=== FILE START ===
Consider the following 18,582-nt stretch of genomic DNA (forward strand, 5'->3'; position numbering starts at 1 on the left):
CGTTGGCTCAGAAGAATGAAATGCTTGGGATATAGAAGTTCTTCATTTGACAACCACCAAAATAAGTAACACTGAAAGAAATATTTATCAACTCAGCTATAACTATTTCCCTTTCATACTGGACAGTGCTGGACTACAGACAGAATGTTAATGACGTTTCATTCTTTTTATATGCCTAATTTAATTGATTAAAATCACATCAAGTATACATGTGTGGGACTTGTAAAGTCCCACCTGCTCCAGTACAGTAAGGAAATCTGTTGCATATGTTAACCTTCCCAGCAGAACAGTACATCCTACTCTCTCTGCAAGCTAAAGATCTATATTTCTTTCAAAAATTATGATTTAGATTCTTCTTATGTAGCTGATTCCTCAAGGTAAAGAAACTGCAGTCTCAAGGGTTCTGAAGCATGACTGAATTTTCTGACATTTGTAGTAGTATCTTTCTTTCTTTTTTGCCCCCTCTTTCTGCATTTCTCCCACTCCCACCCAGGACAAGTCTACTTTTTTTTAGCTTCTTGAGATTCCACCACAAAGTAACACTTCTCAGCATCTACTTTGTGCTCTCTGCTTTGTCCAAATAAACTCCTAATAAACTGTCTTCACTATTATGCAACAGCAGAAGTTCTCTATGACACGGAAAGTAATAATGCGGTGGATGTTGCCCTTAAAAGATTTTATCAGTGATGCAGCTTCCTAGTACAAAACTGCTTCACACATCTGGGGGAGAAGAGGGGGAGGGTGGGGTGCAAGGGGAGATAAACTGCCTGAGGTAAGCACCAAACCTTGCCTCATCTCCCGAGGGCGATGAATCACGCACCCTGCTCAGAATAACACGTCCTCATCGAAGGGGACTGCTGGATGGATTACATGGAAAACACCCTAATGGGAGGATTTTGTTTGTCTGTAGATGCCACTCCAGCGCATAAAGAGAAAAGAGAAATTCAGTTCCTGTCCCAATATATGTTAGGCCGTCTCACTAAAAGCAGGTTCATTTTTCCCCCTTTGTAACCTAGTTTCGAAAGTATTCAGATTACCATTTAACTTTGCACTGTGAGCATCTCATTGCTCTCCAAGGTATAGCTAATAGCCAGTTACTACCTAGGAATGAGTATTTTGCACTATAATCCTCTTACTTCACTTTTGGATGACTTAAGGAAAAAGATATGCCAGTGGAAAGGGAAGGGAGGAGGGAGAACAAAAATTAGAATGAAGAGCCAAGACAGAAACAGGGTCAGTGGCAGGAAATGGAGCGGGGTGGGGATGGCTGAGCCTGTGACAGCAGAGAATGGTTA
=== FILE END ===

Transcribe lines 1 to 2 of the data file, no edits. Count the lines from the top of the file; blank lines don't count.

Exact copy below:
Consider the following 18,582-nt stretch of genomic DNA (forward strand, 5'->3'; position numbering starts at 1 on the left):
CGTTGGCTCAGAAGAATGAAATGCTTGGGATATAGAAGTTCTTCATTTGACAACCACCAAAATAAGTAACACTGAAAGAAATATTTATCAACTCAGCTATAACTATTTCCCTTTCATACTGGACAGTGCTGGACTACAGACAGAATGTTAATGACGTTTCATTCTTTTTATATGCCTAATTTAATTGATTAAAATCACATCAAGTATACATGTGTGGGACTTGTAAAGTCCCACCTGCTCCAGTACAGTAAGGAAATCTGTTGCATATGTTAACCTTCCCAGCAGAACAGTACATCCTACTCTCTCTGCAAGCTAAAGATCTATATTTCTTTCAAAAATTATGATTTAGATTCTTCTTATGTAGCTGATTCCTCAAGGTAAAGAAACTGCAGTCTCAAGGGTTCTGAAGCATGACTGAATTTTCTGACATTTGTAGTAGTATCTTTCTTTCTTTTTTGCCCCCTCTTTCTGCATTTCTCCCACTCCCACCCAGGACAAGTCTACTTTTTTTTAGCTTCTTGAGATTCCACCACAAAGTAACACTTCTCAGCATCTACTTTGTGCTCTCTGCTTTGTCCAAATAAACTCCTAATAAACTGTCTTCACTATTATGCAACAGCAGAAGTTCTCTATGACACGGAAAGTAATAATGCGGTGGATGTTGCCCTTAAAAGATTTTATCAGTGATGCAGCTTCCTAGTACAAAACTGCTTCACACATCTGGGGGAGAAGAGGGGGAGGGTGGGGTGCAAGGGGAGATAAACTGCCTGAGGTAAGCACCAAACCTTGCCTCATCTCCCGAGGGCGATGAATCACGCACCCTGCTCAGAATAACACGTCCTCATCGAAGGGGACTGCTGGATGGATTACATGGAAAACACCCTAATGGGAGGATTTTGTTTGTCTGTAGATGCCACTCCAGCGCATAAAGAGAAAAGAGAAATTCAGTTCCTGTCCCAATATATGTTAGGCCGTCTCACTAAAAGCAGGTTCATTTTTCCCCCTTTGTAACCTAGTTTCGAAAGTATTCAGATTACCATTTAACTTTGCACTGTGAGCATCTCATTGCTCTCCAAGGTATAGCTAATAGCCAGTTACTACCTAGGAATGAGTATTTTGCACTATAATCCTCTTACTTCACTTTTGGATGACTTAAGGAAAAAGATATGCCAGTGGAAAGGGAAGGGAGGAGGGAGAACAAAAATTAGAATGAAGAGCCAAGACAGAAACAGGGTCAGTGGCAGGAAATGGAGCGGGGTGGGGATGGCTGAGCCTGTGACAGCAGAGAATGGTTA